Added Guerriero: “It’s definitely a big accomplishment. It was definitely a dream of mine, but it comes with a lot of hard work. It didn’t come easy.”
His coaches all recognize the work Guerriero put in.
“There are no words to describe it,” Lyndhurst football coach Tuero said. “I now realize how special of a player, how special of an athlete Petey was. He always made things happen.”
Tuero remembered a third-and-34 play against Pompton Lakes, where he considered punting on third down.
“But I called the draw play for Petey and just gave it to him,” Tuero said. “He got the first down. He’s one of the most electrifying and exciting players of all time. I love how the old-timers all say the same thing. There was no one better than Petey. I never saw anything like him and probably won’t again.”
Head basketball coach Tom McGuire only coached Guerriero for one year, but that was enough for Guerriero to leave a lasting memory.
“He’s just a superior athlete,” McGuire said. “You don’t come across kids like him. He was a one-man fast break. He would beat you dribbling up the court. He was a great shooter. He would go inside and out, stop and pop in transition. I kind of knew he was good, but I never thought he would turn out to be as good as he was. He’s the model athlete. He’s what every kid should be. You want your kids to look up to someone like Petey.”
Head track and field coach Tom Shoebridge developed a close relationship with Guerriero.
“I knew in the back of my mind that he was a baseball player,” Shoebridge said. “I’ve had a lot of fast kids in the past, but I could tell right away that this kid was something special. Now, he’s the greatest sprinter and jumper in Lyndhurst High School history. There’s no question about that. It’s all recorded statistically.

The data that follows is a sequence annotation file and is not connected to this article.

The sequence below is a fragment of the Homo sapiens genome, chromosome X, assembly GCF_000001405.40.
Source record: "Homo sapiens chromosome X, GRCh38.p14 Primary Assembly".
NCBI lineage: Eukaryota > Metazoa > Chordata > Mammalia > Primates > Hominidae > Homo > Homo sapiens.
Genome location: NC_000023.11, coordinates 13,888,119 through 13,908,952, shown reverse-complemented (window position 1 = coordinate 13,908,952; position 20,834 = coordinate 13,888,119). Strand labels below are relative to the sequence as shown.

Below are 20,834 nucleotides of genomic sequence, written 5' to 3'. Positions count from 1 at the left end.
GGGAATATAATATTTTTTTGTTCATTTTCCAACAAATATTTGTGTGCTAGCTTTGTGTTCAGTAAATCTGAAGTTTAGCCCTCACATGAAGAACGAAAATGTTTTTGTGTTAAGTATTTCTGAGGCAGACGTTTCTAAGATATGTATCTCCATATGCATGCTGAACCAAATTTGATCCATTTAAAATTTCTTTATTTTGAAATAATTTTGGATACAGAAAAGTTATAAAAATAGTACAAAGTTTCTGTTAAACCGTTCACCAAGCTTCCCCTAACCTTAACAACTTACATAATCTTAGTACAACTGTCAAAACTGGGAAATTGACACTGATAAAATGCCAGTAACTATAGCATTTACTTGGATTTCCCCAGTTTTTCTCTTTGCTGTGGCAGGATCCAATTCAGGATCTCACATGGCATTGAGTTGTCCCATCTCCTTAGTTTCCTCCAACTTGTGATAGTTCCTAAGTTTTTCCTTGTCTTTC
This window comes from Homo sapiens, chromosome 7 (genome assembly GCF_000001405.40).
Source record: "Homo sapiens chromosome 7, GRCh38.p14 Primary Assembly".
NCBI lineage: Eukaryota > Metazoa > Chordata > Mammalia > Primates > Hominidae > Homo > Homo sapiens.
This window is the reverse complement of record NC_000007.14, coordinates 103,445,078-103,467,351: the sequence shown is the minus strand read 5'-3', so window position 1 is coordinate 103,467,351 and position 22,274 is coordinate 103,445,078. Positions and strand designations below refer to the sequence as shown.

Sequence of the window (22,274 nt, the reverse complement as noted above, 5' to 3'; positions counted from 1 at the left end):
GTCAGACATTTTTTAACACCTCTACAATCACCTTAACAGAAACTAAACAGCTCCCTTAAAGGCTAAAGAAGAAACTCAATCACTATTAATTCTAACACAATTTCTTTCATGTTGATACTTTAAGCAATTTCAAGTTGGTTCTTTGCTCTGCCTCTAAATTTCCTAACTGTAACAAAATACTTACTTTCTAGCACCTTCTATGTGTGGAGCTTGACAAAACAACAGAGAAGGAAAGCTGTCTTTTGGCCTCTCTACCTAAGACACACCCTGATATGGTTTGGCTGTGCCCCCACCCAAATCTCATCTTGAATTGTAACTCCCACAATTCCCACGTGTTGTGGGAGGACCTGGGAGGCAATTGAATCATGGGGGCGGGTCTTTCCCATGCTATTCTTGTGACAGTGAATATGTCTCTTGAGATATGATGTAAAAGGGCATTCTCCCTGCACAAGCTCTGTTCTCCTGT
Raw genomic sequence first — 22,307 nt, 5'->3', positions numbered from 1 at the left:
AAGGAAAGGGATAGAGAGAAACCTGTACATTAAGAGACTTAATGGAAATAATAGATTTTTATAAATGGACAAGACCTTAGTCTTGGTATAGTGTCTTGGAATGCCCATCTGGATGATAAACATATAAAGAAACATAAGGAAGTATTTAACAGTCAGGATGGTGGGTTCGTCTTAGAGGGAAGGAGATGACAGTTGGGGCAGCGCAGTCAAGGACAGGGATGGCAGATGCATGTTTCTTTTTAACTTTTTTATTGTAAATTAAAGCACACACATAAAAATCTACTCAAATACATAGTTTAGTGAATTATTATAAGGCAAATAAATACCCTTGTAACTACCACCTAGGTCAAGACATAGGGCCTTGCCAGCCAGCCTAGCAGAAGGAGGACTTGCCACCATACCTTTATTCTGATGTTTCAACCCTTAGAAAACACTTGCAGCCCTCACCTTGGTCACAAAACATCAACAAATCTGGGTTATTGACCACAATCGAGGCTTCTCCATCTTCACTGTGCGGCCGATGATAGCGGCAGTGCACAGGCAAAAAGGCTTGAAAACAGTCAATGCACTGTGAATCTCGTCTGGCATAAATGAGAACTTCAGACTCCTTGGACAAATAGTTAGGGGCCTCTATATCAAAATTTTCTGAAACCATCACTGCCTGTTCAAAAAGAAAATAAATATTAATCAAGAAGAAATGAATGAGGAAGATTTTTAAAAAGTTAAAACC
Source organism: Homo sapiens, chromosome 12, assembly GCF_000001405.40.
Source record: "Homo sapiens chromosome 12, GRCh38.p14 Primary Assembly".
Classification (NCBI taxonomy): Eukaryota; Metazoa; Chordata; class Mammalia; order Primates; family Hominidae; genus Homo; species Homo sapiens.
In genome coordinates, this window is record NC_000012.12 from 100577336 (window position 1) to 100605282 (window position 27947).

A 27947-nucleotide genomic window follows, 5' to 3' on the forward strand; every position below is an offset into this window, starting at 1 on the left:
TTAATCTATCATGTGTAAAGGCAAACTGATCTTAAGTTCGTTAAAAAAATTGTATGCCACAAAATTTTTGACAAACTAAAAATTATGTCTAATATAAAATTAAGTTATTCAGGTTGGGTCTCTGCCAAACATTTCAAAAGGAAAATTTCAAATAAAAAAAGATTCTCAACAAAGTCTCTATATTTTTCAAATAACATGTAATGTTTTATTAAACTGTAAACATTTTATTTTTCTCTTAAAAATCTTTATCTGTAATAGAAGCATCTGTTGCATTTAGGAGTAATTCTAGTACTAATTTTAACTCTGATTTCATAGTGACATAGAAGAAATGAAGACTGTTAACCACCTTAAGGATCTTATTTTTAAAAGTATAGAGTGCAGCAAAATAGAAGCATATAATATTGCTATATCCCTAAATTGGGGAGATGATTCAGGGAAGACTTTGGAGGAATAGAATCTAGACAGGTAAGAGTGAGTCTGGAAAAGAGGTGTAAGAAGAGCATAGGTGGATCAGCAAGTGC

Added Shoebridge, “I’ve been in Lyndhurst my entire life and I’ve watched all the greatest athletes like Tom Longo, my brother Ted, Brian Kapp, Bobby Jankowski. Petey Guerriero is in the same class with those guys. He’s going to leave a void as an athlete and as a person. Everything he did, he did with humility and class. I’m so proud to have been associated with him as a coach.”
Guerriero now moves on to the next chapter of his life _ namely Monmouth University. Just three weeks ago, Guerriero signed his scholarship letter to attend the West Long Branch, N.J. school in a few weeks and run for the Hawks’ track team.
“It’s definitely wild how everything turned out,” Guerriero said. “I really like track now. Once I got the hang of it, I realized how much I liked it.”
And as it turned out, the move to come to Lyndhurst to play baseball somehow paid off _ without Guerriero ever stepping on the diamond.
“I made the right decision, no question,” Guerriero said.
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Jim Hague | Observer Sports Writer
Sports Writer Jim Hague was with The Observer for 20+ years — and his name is one of the most recognizable in all of sports journalism. The St. Peter’s Prep and Marquette alum kicked off his journalism career post Marquette at the Daily Record, where he remained until 1985. Following shorts stints at two other newspapers, in September 1986, he joined the now-closed Hudson Dispatch, where he remained until 1991, when its doors were finally shut.
It was during his tenure at The Dispatch that Hague’s name and reputation as one of country’s hardest-working sports reporters grew. He won several New Jersey Press Association and North Jersey Press Club Awards in that timeframe.
In 1991, he became a columnist for The Hudson Reporter chain of newspapers — and he remains with them to this day.
In addition to his work at The Observer and The Hudson Reporter, Hague is also an Associated Press stringer, where he covers Seton Hall University men’s basketball, New York Red Bulls soccer and occasionally, New Jersey Devils hockey.
He’s also doing work at The Morristown Daily Record, the very newspaper where his journalism career began.
During his career, he also worked for Dorf Feature Services, which provided material for the Star-Ledger. While there, he covered the New York Knicks and the New Jersey Nets.
Hague is also known for his announcing work — and he’s done PA work for Rutgers Newark and NJIT.
Hague is the author of the book “Braddock: The Rise of the Cinderella Man.”